Archdeacon Michael Thompson, General Secretary of General Synod, has written the following statement on behalf of the Anglican Church of Canada regarding recent violence in Peshawar and Nairobi.
Violent attacks on civilians in Pakistan and Kenya over the weekend remind us that peace is a fragile reality, always vulnerable to those who trust in the power of death to define and shape the world. Whether such attacks target Christians, as the bombing outside a Peshawar church did, or shoppers, as in Nairobi, it is the business of the disciples of Jesus to bear witness to the ultimate futility of violence, even as we express compassion and practical concern for its victims.
We follow the One whose death and resurrection unmask that futility and embody that compassion. Canadian Anglicans can hardly imagine what it is to live under the sort of fear imposed by the attack in Peshawar. We can only watch and witness to the courage and faithfulness of sisters and brothers in that place and give thanks for their continuing witness to the power of love, especially where it is bitterly opposed by those wielding death.
And we follow the One who heralds a new creation, where mourning and crying and pain will be no more, the One whose resurrection we receive as the promise of God making all things new (Revelation 21). Whatever is broken in the world as in the church, God promises to heal.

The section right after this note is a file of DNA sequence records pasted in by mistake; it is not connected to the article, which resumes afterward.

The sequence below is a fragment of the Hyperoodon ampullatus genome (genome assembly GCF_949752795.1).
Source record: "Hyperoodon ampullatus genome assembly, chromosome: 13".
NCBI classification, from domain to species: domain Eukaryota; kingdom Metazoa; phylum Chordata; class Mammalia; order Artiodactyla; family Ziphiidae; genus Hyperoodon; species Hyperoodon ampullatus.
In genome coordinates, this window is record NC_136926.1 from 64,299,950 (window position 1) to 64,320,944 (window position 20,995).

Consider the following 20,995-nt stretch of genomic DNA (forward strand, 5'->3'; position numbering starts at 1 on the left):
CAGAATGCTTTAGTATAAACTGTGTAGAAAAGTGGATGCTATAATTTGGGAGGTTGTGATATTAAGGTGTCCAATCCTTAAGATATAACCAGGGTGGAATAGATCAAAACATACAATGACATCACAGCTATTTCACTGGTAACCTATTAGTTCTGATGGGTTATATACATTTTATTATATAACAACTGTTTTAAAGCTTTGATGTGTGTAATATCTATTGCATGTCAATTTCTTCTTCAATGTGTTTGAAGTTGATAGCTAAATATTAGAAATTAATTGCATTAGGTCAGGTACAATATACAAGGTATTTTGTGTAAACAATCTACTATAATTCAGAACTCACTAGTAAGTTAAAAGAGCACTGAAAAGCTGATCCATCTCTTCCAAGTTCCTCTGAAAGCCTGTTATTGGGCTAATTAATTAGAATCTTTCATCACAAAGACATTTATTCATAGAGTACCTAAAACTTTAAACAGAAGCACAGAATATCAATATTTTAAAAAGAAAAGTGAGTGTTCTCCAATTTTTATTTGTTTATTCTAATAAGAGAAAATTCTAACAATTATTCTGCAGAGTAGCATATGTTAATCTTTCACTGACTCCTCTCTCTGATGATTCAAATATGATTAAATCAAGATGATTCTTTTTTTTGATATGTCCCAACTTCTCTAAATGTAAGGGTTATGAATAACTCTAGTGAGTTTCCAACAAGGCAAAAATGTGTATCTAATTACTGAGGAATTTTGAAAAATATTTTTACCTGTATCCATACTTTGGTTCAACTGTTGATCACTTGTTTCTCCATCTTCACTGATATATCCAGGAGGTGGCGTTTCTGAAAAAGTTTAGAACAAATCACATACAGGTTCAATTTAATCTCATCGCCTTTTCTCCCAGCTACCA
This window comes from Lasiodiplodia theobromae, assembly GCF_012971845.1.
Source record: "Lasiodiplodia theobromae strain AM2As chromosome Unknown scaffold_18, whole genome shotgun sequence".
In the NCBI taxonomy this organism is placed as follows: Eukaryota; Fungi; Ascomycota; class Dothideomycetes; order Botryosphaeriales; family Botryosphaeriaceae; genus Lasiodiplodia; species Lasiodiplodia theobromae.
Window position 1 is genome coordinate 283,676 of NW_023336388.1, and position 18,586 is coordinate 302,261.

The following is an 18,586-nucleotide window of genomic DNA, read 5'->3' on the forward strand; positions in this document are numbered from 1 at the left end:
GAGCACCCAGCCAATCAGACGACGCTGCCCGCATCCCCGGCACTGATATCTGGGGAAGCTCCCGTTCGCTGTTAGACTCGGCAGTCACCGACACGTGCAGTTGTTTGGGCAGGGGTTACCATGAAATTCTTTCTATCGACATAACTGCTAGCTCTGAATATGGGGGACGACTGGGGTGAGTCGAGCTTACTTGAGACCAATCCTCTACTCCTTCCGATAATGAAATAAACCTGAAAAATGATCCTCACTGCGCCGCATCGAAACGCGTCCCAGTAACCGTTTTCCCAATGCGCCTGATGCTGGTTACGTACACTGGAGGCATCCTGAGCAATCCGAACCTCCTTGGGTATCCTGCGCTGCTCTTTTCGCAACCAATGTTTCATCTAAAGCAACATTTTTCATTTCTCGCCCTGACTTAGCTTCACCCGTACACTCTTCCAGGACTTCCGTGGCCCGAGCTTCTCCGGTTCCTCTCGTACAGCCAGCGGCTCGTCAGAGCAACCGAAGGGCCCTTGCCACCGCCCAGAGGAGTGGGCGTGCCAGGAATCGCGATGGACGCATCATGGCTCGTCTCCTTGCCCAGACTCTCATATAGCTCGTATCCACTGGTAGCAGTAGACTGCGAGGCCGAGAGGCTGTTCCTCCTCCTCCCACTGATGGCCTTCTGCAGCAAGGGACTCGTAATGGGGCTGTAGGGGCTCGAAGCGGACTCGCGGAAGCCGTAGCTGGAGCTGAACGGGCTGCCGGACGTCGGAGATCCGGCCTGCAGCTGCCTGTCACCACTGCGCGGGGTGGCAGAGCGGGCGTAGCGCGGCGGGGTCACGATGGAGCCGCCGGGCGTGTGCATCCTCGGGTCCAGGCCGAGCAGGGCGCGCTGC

I believe that God welcomes the prayer of the church for the victims of these recent vicious attacks, for those whose lives are torn by the loss of friends, family and loved ones. And the witness of the ages is that God welcomes the prayer of the church for those who have turned to violence in the mistaken belief that it can, in the end, prevail.
The fourth Mark of Mission calls us “to challenge violence of every kind and to pursue peace and reconciliation.” May we do so in confidence that we are part of the paschal victory of Jesus Christ by which God’s love and justice are revealed as our vocation and God’s promise. And may we do so with solemn awareness of the broken bodies that are joined to ours, and of the broken world God longs to heal.
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